Strength is a capacity – a talent, ability, skills or multiple intelligences; whereas the deficits are the physical hurdles of old age that bring about various disabilities.
Kalpana Goel from School of Psychology, Social Work and Social Policy, Whyalla Campus, Australia, who was in the city for the ‘Healthy Ageing’ conference organised by the Rajagiri School of Social Sciences, said that “well-being” is not just a physical experience, but a “happy” state of mind and body.
The idea was explored by Vanessa Leane of St. John Ambulance Australia and Dr. Goel in a project that focussed on the strength-based approach to the older people.
“The idea was to generate the identity of the senior citizen in his or her strengths… to explore their strengths that they had accumulated by virtue of their lives,” said Dr. Goel. If their strengths are used as a resource to generate well-being, it removes the barriers created by the frailty of old age, environment and other constraints like lack of support or care. Their strengths, which make them happy, get buried because of loss of hearing, loss of spouse or loss of a close friend. The new digital world could be used to help them bring back their strengths, she said.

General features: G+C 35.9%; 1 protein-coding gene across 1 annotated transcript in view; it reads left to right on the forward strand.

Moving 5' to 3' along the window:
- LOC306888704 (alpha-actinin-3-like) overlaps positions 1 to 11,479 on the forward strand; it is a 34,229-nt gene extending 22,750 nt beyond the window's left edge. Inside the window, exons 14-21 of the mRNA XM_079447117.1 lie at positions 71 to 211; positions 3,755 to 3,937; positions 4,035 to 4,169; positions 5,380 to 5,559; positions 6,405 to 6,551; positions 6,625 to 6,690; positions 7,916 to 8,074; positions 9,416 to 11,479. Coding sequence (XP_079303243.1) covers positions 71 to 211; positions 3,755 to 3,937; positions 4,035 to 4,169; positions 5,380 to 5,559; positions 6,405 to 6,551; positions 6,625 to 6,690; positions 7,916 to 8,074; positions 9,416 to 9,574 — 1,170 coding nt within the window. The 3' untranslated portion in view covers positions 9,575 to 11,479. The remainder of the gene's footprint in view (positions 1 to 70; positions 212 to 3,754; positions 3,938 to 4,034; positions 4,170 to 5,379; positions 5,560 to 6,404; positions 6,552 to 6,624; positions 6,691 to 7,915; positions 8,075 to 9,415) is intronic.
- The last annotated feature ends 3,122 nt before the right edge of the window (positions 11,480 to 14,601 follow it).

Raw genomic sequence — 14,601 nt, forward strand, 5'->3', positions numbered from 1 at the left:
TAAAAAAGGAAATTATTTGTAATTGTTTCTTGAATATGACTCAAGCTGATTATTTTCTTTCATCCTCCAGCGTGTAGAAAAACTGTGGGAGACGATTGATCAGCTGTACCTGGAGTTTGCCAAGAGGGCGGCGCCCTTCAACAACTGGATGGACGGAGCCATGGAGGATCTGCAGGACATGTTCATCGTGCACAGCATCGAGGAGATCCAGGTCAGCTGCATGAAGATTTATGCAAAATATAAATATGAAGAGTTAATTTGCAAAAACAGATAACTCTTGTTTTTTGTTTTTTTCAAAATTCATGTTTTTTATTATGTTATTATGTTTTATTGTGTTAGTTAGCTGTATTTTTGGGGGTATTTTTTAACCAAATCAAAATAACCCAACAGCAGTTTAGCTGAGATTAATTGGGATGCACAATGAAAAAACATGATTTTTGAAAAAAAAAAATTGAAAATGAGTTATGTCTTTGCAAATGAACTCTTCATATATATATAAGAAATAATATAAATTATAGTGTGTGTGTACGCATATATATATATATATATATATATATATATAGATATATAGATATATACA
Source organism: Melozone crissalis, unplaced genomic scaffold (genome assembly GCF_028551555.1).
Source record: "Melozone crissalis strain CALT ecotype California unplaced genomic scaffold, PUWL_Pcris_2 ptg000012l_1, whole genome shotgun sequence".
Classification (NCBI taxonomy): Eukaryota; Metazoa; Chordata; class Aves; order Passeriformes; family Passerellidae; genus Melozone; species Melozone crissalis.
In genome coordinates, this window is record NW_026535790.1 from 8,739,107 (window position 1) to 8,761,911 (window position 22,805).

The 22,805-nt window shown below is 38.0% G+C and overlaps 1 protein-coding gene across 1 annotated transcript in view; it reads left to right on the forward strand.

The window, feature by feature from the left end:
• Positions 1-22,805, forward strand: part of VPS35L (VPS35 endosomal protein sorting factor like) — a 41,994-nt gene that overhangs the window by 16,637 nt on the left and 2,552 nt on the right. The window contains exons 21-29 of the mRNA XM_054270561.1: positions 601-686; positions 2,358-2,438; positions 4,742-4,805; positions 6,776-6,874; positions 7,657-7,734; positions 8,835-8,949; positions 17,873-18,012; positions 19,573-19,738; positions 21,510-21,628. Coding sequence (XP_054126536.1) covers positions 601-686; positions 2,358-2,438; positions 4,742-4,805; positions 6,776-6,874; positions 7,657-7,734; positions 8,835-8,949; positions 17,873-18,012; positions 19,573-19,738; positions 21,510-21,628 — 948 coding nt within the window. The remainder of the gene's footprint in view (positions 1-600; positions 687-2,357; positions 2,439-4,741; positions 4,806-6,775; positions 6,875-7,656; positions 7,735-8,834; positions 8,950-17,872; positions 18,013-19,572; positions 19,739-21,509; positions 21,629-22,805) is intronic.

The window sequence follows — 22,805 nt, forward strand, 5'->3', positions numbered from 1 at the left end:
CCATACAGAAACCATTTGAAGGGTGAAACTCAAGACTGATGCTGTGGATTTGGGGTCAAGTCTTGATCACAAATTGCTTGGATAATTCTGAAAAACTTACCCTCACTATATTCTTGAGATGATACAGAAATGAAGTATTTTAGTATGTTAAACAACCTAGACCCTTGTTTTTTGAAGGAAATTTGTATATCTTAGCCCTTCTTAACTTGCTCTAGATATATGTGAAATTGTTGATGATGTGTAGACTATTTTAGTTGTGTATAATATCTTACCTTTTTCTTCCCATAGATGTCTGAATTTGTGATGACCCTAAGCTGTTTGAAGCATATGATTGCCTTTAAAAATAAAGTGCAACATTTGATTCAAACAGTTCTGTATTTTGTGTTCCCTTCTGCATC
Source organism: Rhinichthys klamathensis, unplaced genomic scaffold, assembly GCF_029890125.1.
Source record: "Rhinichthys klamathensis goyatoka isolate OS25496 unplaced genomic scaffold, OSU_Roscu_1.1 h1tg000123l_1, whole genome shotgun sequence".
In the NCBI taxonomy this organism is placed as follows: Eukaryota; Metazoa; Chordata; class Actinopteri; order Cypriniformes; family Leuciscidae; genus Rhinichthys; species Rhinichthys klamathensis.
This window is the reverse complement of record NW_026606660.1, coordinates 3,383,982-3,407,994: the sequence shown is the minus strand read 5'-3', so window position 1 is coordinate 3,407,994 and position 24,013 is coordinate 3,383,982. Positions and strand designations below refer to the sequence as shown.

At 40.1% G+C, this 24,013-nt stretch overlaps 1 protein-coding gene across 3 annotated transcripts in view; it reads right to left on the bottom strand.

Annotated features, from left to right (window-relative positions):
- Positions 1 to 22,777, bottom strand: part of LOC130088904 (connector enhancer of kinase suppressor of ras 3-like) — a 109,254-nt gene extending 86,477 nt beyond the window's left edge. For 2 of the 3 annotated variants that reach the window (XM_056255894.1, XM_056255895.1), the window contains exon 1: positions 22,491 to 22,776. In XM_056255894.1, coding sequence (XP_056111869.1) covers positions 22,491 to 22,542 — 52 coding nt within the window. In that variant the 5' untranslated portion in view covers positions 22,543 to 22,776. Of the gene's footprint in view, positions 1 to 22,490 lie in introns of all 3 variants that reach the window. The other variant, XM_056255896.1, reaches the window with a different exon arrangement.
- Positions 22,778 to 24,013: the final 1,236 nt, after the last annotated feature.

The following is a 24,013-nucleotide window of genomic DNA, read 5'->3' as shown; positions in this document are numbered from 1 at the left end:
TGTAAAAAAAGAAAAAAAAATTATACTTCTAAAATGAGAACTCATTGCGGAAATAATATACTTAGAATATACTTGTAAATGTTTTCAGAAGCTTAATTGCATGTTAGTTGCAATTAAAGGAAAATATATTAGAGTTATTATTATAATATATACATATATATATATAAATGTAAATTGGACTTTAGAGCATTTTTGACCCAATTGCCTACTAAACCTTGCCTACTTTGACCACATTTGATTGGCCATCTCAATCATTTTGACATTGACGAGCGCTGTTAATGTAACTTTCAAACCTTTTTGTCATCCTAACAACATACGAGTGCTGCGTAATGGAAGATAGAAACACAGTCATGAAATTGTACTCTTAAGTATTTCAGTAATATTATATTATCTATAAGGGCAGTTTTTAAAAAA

The governments should work out community programmes to explore the strength-based approach to well-being that would help the elderly give back to society the goodness they had accumulated.
Society should recognise the value of the strengths of the elderly, instead of focussing more on the physical needs of the ageing body, said Dr. Goel.
Society should recognise the value of the strengths of the elderly
Society should recognise the value of the strengths of the elderly, says Kalpana Goel from Whyalla Campus.
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